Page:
I care about neither man, but you can’t say that the replacements for Charlie Rangel or Barney Frank will be any better than they were, it will just be someone else — maybe someone you like. Because as long as you have a party system that insists upon adherence to the party line, well… a rose is a rose is a rose. And nothing, then, has really changed except voting ratios. And if term limits do not assure in any meaningful way a means to better, honest, and open governance, then what do they truly accomplish?

The only things that will affect change in Washington is cutting off the influence of monied interests and limiting power of elected officials and agencies and paying attention to what those elected officials and agencies are doing. You know what truly makes a difference? Accountability. Without accountability, term limits are just so much symptom-treating without addressing the real problems and haven’t we had enough of that? Do we have the courage to actually insist that our elected officials work for us rather than for whomever has the biggest wallet?

Ode To the Napster Generation: Part Deux

©2012 James Montgomery

Well, the battle had been joined over the SOPA/PIPA legislation and the people “won” and the bad, bad legislators in Washington retreated back to the dens of inequity from which they came. This is not a defense about the legislation itself – it was flawed and over the top (God help us if the word “draconian” is going to be overused like the word “disenfranchised”) – this is a proverbial pointing-of-the-finger at the dimwits who actually were defending stealing images as “fair use.” As a content creator myself, I see this entire argument as one about honesty and value and I don’t feel that anything was “won.”

Much of the argument against SOPA was couched in the fear of governmental control of the internet; a fear that I share. However, the other part of the argument sounds like people who are ignorant of copyrights (deliberately or otherwise) or the disingenuous rationalizations of those who just want something for nothing: a true American value. I have read one of the most ignorant comments about SOPA I have ever seen about anything – that once something is on the internet, it is free. Nothing could be further from the truth and it doesn’t take a “circle C” to make it legal. If you didn’t create it, it isn’t yours. Period. It isn’t up to you to decide what you can or cannot do with the material in question. It isn’t yours and all the right-clicking in the world doesn’t change that fact. This is no different than plagiarizing from an encyclopedia to write a term paper or a comedian who tells jokes that came from some other comedian’s act. It is stealing. It is stealing because you took something that you have no right to and used it to enrich yourself, whether it is to make you seem like a more clever writer, artist, or comedian than you actually are or to make your blog more visually interesting through someone else’s artwork. And this is where “value” comes into play.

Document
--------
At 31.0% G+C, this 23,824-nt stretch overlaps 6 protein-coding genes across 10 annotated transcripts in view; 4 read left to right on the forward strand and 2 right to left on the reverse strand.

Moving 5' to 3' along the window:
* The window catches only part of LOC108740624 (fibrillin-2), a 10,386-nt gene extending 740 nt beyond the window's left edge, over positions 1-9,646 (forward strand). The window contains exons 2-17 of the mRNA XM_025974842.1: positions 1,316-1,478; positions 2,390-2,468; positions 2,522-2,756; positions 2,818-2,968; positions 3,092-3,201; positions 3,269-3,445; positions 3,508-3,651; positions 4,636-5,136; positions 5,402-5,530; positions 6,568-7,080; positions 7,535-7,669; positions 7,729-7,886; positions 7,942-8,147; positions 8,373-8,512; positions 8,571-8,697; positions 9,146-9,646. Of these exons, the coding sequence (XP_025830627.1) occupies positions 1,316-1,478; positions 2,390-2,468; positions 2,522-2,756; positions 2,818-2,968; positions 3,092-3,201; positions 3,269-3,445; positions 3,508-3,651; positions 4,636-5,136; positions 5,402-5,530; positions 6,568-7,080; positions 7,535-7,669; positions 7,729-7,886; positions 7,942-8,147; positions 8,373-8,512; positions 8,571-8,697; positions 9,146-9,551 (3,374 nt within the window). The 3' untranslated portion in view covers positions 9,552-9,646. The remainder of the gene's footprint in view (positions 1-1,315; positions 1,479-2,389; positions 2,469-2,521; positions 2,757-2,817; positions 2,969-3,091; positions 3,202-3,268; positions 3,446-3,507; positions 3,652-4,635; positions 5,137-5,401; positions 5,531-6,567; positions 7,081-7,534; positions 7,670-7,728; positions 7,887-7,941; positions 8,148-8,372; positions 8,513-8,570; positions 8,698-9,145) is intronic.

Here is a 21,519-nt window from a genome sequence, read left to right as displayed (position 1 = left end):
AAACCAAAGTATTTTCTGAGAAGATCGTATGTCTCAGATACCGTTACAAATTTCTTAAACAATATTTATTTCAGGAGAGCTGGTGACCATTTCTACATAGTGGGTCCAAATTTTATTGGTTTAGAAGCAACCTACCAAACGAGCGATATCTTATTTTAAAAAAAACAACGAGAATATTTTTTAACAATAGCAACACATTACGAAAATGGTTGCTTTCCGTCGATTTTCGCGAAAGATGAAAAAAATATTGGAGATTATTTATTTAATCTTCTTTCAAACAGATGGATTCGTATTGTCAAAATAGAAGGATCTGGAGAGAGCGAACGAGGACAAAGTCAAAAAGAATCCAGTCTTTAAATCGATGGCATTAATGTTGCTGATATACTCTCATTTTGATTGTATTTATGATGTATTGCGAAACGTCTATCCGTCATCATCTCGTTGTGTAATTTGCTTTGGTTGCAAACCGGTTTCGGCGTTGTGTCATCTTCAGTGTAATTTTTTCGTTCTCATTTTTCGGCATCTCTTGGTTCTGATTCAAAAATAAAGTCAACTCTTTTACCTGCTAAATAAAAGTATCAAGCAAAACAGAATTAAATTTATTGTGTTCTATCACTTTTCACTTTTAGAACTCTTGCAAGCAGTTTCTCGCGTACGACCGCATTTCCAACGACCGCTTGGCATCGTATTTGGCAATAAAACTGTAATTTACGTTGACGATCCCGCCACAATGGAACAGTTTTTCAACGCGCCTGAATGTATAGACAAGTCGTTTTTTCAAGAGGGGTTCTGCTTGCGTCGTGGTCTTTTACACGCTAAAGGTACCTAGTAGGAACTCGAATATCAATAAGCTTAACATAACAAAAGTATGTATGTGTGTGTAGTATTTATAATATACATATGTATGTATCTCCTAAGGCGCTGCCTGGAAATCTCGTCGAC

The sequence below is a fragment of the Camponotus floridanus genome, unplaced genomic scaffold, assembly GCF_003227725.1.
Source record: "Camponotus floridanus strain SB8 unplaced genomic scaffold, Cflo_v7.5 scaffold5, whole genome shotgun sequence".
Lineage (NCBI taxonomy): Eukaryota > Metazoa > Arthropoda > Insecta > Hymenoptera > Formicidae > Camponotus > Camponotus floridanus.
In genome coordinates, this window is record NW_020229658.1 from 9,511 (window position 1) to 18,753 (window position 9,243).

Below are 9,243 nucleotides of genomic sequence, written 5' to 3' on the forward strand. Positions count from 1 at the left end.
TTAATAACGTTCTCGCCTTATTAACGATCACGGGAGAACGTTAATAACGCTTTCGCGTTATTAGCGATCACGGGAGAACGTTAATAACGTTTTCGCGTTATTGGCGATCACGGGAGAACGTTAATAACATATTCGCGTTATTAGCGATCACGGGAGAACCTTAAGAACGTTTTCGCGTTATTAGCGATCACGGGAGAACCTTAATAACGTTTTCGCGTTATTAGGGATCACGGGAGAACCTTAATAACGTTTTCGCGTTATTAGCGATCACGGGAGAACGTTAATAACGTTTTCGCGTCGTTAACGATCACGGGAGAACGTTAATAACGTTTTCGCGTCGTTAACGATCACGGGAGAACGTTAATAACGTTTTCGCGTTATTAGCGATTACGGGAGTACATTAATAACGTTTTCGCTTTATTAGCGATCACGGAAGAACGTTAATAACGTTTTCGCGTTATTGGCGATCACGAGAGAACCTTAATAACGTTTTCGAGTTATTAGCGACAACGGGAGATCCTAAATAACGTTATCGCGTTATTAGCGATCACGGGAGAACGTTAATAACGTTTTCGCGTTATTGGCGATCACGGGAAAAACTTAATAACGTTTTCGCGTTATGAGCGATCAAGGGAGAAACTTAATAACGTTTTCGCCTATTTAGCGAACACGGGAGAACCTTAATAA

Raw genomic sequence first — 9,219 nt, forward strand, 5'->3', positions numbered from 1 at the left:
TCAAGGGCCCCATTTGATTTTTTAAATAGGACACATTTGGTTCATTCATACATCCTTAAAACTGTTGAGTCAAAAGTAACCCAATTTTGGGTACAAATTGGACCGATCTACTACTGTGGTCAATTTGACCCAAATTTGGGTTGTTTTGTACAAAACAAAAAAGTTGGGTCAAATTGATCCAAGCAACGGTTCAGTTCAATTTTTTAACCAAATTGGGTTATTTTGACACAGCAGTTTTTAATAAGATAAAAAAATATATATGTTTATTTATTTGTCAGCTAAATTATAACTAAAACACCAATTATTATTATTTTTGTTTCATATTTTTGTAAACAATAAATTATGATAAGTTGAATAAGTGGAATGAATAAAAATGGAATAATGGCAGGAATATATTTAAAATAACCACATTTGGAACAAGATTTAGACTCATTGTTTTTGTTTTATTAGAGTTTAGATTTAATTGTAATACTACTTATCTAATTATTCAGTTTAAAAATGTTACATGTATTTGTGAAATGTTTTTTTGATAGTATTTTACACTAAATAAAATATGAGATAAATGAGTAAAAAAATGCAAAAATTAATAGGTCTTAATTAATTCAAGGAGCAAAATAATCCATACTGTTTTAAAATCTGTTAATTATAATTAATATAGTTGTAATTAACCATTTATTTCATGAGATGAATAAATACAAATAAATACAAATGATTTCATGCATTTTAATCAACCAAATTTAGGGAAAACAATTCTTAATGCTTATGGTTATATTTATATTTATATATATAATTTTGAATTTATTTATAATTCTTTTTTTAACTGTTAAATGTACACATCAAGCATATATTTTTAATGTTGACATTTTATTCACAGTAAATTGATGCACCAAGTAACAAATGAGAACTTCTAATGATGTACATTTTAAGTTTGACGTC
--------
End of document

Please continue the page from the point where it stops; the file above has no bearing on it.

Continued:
As the old marketing aphorism, that I despise, says, “Perception is reality.” So why would someone upload a pirated Led Zeppelin video, for example, to YouTube or use a photo on their blog that they did not have permission to use? Because it enhances the perceived value of their presence, whether through more views on YouTube (which can, in fact, turn into money if you are in a partnership with them) or draw people to your blog article just as an interesting cover photo does for a magazine. Whether you are charging for your services or not – and isn’t that an ironic thought: stealing copyrighted work so you can make money – the bottom line is that you perceived value from what you took. And it doesn’t matter whether or not you think that Led Zeppelin is rich enough, so this won’t hurt them financially. Led Zeppelin has been around a long time and certainly has had a chance to make their money (the record company, as well), but you can claim that until you are blue in the face and it will never change the fact that you had no rights to do ANYTHING with their music or video! The simple rule is this: if you didn’t create it or have permission to use it, it’s not yours to do with what you will. Period. Yes, it is just that simple. And, yes, there are exceptions for critical review or commentary, but that isn’t what this is, so don’t hand me that BS!